Global Envision: exploring market-driven solutions to poverty
Reported violence against Indian women is on the rise. That’s not as bad as it sounds.
As lightning-fast computer programs replace human brokers on Europe's virtual trading floors, anti-poverty warriors want to slow things down.
Check out what over five years of Kiva microlending looks like:
Part of a Global Envision miniseries about Portland State University's effort to become the "Consumer Reports" of developing-world technology.
In Haiti, aid workers may have saved thousands of lives by tracking the cell phones of displaced citizens.
Sometimes social scientists measure wealth and poverty by earnings; other times by assets. But the truth is, most people use a much simpler approach. They compare themselves to their neighbors.
Brilliant ideas don’t always pan out. In the realm of humanitarian development, innovations that fall flat affect more than just investors’ bank accounts.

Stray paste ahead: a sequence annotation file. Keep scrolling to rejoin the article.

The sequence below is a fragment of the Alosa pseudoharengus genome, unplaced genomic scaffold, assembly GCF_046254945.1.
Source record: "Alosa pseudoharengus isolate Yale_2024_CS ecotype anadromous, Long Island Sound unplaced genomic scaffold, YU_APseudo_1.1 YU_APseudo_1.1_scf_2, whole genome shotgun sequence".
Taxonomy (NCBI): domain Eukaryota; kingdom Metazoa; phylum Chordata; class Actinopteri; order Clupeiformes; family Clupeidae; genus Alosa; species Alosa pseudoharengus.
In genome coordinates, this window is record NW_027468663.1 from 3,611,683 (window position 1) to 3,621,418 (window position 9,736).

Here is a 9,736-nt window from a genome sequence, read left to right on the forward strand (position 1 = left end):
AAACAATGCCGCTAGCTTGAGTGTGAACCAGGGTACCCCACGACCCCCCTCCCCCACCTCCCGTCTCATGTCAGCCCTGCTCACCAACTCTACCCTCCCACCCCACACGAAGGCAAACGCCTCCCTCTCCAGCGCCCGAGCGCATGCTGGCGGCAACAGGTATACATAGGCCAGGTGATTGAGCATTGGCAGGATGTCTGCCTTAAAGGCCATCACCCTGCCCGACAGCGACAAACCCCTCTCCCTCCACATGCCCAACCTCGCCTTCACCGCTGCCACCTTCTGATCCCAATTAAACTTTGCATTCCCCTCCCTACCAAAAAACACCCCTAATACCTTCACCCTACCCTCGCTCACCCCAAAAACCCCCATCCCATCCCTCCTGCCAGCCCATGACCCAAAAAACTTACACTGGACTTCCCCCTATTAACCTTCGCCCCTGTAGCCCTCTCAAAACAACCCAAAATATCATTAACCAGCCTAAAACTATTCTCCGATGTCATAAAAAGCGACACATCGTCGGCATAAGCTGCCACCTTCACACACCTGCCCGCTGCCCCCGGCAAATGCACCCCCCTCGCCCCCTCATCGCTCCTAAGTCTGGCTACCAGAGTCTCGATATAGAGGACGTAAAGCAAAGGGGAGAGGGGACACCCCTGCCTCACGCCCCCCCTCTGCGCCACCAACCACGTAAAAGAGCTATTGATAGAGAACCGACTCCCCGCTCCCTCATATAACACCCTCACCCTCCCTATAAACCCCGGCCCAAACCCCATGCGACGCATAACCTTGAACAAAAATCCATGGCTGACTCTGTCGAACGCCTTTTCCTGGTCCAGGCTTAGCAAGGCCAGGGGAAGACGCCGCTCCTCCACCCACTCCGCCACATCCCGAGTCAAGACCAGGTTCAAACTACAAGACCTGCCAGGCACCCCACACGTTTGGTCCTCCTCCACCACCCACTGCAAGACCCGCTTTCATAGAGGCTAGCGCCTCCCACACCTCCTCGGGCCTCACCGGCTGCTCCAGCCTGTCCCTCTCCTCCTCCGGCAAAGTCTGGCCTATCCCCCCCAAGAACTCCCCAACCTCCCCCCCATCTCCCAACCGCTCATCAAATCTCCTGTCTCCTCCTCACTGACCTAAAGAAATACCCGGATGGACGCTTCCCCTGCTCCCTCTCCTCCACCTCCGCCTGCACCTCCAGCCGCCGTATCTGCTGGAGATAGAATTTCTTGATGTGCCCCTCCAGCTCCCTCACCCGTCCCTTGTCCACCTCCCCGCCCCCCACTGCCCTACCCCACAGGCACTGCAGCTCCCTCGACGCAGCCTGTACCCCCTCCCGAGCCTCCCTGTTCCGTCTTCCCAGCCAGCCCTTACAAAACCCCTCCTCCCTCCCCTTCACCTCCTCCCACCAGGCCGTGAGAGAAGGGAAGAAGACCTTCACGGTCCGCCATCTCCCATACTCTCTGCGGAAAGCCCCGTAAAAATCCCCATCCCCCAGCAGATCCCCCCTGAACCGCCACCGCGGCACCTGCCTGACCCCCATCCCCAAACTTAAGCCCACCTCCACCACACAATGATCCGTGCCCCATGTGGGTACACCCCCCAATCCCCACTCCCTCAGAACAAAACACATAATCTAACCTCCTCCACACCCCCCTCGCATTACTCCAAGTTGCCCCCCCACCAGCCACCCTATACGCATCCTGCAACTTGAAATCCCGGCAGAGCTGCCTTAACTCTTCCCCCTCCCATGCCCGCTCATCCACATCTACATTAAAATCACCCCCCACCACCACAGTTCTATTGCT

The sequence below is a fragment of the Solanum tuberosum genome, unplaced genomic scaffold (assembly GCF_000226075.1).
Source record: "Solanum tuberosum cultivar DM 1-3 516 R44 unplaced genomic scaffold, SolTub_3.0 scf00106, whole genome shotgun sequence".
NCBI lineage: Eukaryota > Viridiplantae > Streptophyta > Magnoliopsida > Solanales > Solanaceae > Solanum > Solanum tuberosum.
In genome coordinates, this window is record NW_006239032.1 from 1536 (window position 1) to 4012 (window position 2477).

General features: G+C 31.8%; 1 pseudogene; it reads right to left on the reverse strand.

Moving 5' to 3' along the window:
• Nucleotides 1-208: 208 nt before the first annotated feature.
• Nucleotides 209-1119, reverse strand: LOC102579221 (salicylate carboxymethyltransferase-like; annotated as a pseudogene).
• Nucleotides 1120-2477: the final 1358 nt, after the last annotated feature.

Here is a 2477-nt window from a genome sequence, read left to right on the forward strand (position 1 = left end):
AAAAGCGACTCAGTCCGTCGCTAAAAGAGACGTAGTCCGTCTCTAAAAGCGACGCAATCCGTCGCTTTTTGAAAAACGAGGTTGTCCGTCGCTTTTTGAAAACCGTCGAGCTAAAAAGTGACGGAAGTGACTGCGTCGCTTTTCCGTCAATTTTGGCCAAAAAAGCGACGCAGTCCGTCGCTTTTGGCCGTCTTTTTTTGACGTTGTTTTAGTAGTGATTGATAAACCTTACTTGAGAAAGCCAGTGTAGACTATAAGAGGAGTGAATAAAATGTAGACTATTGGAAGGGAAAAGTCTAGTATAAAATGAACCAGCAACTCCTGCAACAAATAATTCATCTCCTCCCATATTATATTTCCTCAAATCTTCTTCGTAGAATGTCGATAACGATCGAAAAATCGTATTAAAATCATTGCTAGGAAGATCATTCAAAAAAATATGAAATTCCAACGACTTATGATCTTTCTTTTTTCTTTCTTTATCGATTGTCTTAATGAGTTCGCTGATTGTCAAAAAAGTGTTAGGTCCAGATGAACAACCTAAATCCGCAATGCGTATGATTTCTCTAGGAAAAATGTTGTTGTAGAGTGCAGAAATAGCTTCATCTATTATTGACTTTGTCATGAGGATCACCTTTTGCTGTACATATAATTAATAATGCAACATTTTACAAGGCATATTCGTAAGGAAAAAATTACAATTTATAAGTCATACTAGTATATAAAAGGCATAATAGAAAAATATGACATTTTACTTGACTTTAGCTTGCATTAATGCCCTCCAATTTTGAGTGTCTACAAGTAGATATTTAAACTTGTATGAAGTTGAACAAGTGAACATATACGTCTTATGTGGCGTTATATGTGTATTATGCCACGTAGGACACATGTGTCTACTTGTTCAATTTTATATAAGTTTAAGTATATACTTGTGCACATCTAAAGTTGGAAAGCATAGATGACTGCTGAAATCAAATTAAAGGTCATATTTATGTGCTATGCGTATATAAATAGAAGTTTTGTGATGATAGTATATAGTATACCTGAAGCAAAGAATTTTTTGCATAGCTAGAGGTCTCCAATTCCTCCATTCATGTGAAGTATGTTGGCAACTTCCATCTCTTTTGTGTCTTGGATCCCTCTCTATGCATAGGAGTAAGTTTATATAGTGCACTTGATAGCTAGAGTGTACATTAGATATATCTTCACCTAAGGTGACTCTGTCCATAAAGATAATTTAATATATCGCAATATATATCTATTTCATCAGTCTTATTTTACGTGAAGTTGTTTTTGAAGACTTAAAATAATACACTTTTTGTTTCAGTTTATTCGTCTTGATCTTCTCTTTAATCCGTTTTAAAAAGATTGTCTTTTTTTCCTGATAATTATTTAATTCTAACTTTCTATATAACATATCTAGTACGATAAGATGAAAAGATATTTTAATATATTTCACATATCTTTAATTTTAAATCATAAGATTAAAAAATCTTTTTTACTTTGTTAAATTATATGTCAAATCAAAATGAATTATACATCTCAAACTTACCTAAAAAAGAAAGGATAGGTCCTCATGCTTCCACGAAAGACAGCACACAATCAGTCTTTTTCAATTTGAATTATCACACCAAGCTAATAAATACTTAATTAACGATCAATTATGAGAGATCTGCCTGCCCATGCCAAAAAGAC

Spy movies turn voices into passports, retinas into passwords.
The world is facing a "global human rights emergency in mental health," says the World Health Organization (WHO) via the Guardian. It's a quiet crisis keeping millions out of the global marketplace.
Helping alleviate poverty while having an adventure in a developing country? Often, life-changing and highly educational experiences like these are usually luxuries for the wealthy. But they don’t have to be.
This has been reposted from the Mercy Corps blog.
Around the world, mobile phone technology is being touted as a life changing path from poverty to prosperity.
Indonesia is setting its own poverty line at less than $1 a day. When a country comes up with its own definition of "poverty", can global policy makers trust it.
Curated news and insights about innovative, market-driven solutions to poverty explored through news, commentary and discussion.
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